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Isotope EV & HL

  1. Mar 5, 2004 #1


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    I was looking at a http://chemlab.pc.maricopa.edu/periodic/isotopes.html and was wondering why the half-life was sometimes replaced with electron volts? There's an example from the table below:

    Code (Text):

    Helium-6    806.7 milliseconds   -> Lithium-6
    Helium-7    160 KEV              -> Helium-6
    Helium-8    119.0 milliseconds   -> Lithium-8
    Helium-9    0.3 MeV              -> Helium-8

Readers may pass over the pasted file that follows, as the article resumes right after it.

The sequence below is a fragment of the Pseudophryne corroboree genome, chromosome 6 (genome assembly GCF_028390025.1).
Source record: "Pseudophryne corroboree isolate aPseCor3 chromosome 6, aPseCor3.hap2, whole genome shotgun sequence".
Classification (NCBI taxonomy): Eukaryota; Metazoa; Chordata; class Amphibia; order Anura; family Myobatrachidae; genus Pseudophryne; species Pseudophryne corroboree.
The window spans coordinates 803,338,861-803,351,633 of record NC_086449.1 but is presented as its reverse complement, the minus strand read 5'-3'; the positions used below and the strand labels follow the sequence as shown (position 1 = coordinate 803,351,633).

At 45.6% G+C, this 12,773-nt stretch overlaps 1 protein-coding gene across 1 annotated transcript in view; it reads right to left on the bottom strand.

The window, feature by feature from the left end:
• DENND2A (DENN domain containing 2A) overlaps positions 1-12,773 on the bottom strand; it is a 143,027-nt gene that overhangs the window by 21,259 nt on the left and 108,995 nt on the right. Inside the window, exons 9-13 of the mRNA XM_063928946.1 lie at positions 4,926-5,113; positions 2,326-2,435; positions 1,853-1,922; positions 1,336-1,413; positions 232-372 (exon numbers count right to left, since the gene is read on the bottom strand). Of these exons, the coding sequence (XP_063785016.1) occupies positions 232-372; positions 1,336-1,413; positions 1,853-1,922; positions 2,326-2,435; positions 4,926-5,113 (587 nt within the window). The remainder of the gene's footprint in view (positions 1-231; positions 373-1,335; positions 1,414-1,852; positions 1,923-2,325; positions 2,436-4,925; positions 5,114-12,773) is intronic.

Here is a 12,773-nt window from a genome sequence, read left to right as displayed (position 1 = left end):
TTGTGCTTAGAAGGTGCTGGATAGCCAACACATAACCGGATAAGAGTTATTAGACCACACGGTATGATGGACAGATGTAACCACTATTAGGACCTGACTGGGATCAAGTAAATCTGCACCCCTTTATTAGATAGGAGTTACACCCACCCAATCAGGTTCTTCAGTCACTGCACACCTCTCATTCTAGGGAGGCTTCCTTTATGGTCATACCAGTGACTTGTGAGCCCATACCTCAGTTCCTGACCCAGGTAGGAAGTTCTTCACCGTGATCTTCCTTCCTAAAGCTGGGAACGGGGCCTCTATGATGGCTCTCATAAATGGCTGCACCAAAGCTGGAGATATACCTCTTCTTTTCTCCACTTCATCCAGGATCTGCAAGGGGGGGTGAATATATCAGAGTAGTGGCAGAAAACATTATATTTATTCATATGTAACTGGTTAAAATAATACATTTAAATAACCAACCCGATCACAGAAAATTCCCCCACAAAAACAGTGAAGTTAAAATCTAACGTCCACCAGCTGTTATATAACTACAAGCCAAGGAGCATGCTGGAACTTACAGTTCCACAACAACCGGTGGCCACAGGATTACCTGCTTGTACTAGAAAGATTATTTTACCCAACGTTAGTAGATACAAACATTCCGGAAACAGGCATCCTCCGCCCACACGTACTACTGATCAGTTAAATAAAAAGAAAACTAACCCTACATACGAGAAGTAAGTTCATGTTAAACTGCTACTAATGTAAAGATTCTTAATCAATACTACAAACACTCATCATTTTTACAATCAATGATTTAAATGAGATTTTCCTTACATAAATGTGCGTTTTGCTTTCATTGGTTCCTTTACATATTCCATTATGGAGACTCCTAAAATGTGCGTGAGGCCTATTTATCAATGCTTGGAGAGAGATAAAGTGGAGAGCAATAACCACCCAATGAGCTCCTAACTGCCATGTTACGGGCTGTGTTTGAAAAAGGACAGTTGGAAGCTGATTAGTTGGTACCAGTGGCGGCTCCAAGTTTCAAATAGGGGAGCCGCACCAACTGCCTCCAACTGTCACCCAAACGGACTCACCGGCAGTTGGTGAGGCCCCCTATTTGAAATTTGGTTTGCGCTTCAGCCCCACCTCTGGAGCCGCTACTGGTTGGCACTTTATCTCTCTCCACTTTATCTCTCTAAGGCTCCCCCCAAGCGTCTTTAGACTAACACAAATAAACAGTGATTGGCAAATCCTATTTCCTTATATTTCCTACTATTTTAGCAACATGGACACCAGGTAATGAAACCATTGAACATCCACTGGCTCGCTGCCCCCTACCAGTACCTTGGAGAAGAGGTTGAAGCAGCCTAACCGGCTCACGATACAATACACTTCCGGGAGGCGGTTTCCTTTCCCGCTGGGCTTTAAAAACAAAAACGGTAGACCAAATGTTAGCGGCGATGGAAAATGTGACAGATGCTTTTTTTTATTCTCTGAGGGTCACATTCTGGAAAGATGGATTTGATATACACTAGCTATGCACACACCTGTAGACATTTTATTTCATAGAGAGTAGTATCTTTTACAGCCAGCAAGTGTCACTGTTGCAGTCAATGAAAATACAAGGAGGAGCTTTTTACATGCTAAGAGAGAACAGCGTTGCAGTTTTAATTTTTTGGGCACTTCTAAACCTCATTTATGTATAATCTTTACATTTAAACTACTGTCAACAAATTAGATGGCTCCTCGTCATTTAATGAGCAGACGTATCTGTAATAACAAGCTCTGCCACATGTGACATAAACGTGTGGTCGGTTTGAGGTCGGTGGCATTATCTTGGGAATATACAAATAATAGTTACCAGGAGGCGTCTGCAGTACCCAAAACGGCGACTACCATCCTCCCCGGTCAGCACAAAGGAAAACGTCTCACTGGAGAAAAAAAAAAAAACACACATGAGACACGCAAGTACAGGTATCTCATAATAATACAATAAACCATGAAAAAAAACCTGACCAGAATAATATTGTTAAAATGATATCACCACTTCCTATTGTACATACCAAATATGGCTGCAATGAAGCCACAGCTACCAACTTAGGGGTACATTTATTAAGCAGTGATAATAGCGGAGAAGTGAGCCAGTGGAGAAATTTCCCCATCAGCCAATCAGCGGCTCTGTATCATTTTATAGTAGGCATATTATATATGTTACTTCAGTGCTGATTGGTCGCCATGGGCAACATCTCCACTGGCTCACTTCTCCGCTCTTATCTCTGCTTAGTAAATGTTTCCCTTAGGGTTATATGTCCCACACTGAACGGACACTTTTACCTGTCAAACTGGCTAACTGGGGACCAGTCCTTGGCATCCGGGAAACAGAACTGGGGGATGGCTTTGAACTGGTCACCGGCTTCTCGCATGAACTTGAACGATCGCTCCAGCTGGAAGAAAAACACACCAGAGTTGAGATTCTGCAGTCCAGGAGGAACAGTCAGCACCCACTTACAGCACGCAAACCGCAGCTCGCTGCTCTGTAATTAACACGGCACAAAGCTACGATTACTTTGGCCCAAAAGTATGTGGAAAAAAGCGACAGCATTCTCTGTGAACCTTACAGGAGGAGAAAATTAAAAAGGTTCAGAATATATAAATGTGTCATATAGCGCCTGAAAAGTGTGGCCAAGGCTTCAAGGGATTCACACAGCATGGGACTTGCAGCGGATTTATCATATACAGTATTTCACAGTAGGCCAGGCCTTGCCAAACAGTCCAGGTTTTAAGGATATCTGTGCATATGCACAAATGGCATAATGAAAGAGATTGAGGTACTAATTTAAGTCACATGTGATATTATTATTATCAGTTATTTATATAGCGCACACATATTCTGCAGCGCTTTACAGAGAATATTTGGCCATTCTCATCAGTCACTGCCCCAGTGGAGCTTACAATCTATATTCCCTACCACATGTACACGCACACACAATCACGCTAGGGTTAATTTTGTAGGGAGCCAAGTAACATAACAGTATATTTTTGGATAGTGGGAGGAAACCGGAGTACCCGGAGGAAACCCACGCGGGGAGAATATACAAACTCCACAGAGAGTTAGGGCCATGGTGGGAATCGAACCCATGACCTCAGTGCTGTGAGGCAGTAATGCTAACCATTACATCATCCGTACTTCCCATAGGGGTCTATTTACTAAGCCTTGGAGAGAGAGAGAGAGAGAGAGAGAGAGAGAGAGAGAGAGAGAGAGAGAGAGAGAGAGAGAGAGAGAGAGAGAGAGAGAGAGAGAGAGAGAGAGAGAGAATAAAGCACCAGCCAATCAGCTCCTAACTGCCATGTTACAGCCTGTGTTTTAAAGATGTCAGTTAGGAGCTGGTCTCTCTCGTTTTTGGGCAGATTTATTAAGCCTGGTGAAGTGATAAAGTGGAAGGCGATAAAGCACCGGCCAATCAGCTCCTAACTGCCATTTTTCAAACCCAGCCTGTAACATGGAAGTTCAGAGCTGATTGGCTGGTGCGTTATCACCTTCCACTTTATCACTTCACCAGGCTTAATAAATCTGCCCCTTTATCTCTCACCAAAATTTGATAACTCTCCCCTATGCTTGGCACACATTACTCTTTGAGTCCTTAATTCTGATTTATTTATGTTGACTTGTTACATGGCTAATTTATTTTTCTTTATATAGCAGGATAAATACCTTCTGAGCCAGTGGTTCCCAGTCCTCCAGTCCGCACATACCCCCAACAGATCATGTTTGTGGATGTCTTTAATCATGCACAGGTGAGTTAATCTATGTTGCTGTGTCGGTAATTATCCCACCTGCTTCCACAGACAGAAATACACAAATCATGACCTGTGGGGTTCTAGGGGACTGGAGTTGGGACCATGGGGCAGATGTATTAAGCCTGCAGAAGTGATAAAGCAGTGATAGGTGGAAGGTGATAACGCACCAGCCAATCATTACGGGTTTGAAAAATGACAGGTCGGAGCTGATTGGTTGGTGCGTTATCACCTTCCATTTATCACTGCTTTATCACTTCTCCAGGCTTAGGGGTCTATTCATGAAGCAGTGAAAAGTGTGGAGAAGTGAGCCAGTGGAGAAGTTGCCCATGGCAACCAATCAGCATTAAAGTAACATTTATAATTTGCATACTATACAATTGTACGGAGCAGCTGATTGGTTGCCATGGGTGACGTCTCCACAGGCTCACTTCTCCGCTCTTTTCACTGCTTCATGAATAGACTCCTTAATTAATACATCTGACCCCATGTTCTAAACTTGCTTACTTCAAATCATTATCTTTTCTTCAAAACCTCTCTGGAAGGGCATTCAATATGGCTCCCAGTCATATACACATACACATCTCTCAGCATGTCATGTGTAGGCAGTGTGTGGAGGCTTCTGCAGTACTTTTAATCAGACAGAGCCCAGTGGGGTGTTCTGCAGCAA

Helium-10   0.3 MeV              -> Helium-9
    Last edited by a moderator: Apr 20, 2017
  2. jcsd
  3. Mar 19, 2004 #2
    In the examples you've shown, the ones denoted by an energy decay rapidly via neutron emission. This happens on timescales on the order of femtoseconds or less. The value for the energy comes out of the uncertainty relationship. Effectively "Energy * time < h-bar", where 'h-bar' is planck's constant. If you solve the equation for time using the energy value given and Planck's constant, you get a value for the time of the decay.

    Sorry for not being able to use all these cool board features to make it a nicer presentation.
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